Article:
Help for Your Reining Scores
Competing in ranch riding can help your horse in the reining pen, too. Here’s how.

• A different kind of ‘alone time.’ Getting your reiner in the show pen to do something other than a reining pattern—without any other horses—is a tough thing to come by. It’s valuable because it can help ease any pen anxiety he’s developed from being shown.

• Help bust anticipation. If your horse thinks he’s smarter than you are and jumps the gun when you show, completing an unfamiliar pattern means he must wait and listen for your cues instead of anticipating them.

• A needed ‘brain break.’ We all know horses can face burnout in the show pen, leading to a sour attitude. Giving your mount something else to focus on can be a necessary break that will bring him back fresher his future reining events. 

Maneuver: Stops.

How it looks in reining: The sliding stop is the hallmark of a reining horse. The rundown builds speed until the horse hits the dirt with his hind end and slides. Reiners are bred for this maneuver—yes, part of it is training; but a large portion of stopping ability comes from genetics.

How it looks in ranch riding: Stops are fundamentally the same for ranch riding. Your horse should stop square and balanced, but the front legs don’t need to “pedal” (see photo on page 73) in the ranch riding the way they do in the reining. It’s the maneuver you’ll have to put the least effort in when adding ranch riding to your reiner’s roster of classes.

However, judges don’t want ranch riding to become a sliding contest. Most stops are called for from a walk or trot; not a gallop. The patterns don’t allow the reining-style building of speed that leads to a butt-dragging stop because that’s not necessary on a ranch. I’ve heard some ranch riding competitors complain about reiners wearing slide plates in ranch riding and that not being typical of a ranch horse. I think that’s short-sighted. Versatility, as when a reiner or cow horse competes in a class outside his norm, should be accepted and even rewarded, if done correctly.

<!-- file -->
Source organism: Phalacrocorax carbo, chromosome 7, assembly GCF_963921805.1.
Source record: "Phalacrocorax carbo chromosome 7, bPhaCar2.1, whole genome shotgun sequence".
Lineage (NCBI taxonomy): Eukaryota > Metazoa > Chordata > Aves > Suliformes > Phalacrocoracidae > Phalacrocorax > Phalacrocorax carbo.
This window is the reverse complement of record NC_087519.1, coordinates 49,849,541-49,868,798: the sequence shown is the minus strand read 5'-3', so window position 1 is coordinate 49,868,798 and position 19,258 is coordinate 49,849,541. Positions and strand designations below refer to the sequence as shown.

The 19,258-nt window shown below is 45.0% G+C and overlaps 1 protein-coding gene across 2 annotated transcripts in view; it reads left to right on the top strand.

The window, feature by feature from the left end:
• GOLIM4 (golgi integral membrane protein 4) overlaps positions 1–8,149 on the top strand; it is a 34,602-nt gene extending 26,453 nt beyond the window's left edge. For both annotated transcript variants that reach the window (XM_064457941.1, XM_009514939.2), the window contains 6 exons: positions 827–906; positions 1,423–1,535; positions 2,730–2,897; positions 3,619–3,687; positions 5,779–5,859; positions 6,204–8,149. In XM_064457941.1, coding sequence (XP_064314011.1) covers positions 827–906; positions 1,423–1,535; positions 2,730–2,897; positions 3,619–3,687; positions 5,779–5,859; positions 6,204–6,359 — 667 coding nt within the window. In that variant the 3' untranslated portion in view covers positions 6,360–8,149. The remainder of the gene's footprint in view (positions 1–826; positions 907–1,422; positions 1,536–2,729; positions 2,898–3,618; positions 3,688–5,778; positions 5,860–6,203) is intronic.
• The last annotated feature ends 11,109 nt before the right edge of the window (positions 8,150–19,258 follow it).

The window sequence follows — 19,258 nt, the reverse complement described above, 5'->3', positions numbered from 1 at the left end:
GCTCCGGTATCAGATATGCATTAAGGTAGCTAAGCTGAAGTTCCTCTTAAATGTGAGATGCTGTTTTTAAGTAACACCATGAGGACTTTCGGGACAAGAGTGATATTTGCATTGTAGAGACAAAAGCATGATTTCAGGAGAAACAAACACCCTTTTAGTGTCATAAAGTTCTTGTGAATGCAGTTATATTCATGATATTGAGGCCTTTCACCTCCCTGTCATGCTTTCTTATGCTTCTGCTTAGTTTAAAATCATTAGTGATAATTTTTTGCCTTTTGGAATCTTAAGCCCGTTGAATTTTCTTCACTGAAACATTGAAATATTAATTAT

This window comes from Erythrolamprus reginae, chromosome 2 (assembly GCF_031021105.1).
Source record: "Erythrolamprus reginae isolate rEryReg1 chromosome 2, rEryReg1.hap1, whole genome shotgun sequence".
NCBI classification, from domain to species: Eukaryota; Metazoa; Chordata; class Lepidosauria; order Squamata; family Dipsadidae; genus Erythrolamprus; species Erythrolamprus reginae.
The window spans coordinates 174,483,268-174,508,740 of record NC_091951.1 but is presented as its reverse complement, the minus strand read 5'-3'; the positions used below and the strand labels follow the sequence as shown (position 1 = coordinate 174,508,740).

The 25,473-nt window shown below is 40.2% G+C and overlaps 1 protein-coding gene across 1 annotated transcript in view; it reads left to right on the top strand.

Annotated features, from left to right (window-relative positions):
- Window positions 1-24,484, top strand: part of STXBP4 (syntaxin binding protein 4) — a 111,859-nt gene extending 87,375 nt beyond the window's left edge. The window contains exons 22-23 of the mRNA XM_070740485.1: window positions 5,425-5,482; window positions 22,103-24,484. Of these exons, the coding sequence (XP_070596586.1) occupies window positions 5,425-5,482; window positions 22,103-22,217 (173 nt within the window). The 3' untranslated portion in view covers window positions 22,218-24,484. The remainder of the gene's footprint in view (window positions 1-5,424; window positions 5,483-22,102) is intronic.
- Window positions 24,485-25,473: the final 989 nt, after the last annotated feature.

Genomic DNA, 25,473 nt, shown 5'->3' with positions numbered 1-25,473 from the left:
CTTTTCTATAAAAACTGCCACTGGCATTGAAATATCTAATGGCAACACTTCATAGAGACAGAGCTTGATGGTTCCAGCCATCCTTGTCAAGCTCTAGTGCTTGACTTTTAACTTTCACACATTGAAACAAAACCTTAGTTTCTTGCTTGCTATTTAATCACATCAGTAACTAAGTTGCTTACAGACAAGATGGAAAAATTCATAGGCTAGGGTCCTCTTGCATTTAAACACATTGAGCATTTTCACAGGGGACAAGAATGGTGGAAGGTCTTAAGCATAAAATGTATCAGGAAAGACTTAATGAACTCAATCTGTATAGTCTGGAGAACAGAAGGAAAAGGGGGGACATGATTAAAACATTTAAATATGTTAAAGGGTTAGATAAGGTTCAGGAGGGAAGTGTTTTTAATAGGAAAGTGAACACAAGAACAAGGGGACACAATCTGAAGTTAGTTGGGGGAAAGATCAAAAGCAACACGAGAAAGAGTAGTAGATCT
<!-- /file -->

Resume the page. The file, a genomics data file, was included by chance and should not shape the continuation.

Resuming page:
Key tip for ranch riding: Key in on responsiveness. Stop your horse from all gaits and extensions so he’s listening and ready to stop when you cue rather than just at the end of a rundown. If your horse is responsive, he’ll stop squarely at your cue where the pattern designates, from any gait.

Maneuver: Lead changes.

How it looks in reining: A lead change is functionally the same no matter the class, from reining to horsemanship to Western riding. All lead changes have three key elements: forward motion, elevation of the horse’s back and shoulders, and lateral movement. What you see in a flying lead change in reining shouldn’t be functionally different in ranch riding.

However, many reiners are only trained to change leads in the middle of the figure eight that’s the base of their pattern. That’s where the key tip, below, is essential.

How it looks in ranch riding: Both flying and simple lead changes are acceptable in ranch riding, but all things being equal, a well-executed flying lead change demonstrates a higher degree of difficulty.

Key tip for ranch riding: Practice changing leads all over the arena when schooling at home. Be sure that your horse doesn’t use the middle of the pen as a crutch to change leads when you move your hand, shift your weight, and change directions. Ensure that he has a solid lead change anywhere in the arena, and even when you ride outside the arena.

LEFT: A ranch riding back-up. My horse lifts his back and shoulders, and willingly backs up the designated number of steps. RIGHT: A reining back-up. This time, he tucks his nose and hustles his feet backward with drape in the rein, per the style for reining competition. Jennifer Paulson

Maneuver: Back-up.

How it looks in reining: Style plays a large role in reining, and the current style tends toward quick feet and poll flexion in the back-up.

How it looks in ranch riding: A ranch horse’s back-up is just as willing as the reiner’s, but it’s not as fast and his nose might not be tucked quite as far in.

Key tip for ranch riding: For this event, the back-up should be willing, just as in reining. Judges don’t want to see you drag your horse backward. If my horse labors to back, I use my feet, alternately on each side, to help get him unstuck, pick up his shoulders, and respond to the pressure.

[READ: Improve Your Horse’s Lazy Backup]

LEFT: Ranch riding gaits. True extension-—as shown in my horse’s extended trot—plays a large role in ranch riding. RIGHT: Reining gaits. Most reiners transition only from a fast lope to a slower lope in their patterns. It’ll take time for your horse to master transitions that involve trotting. Jennifer Paulson

Maneuver: Transitions and gait extensions.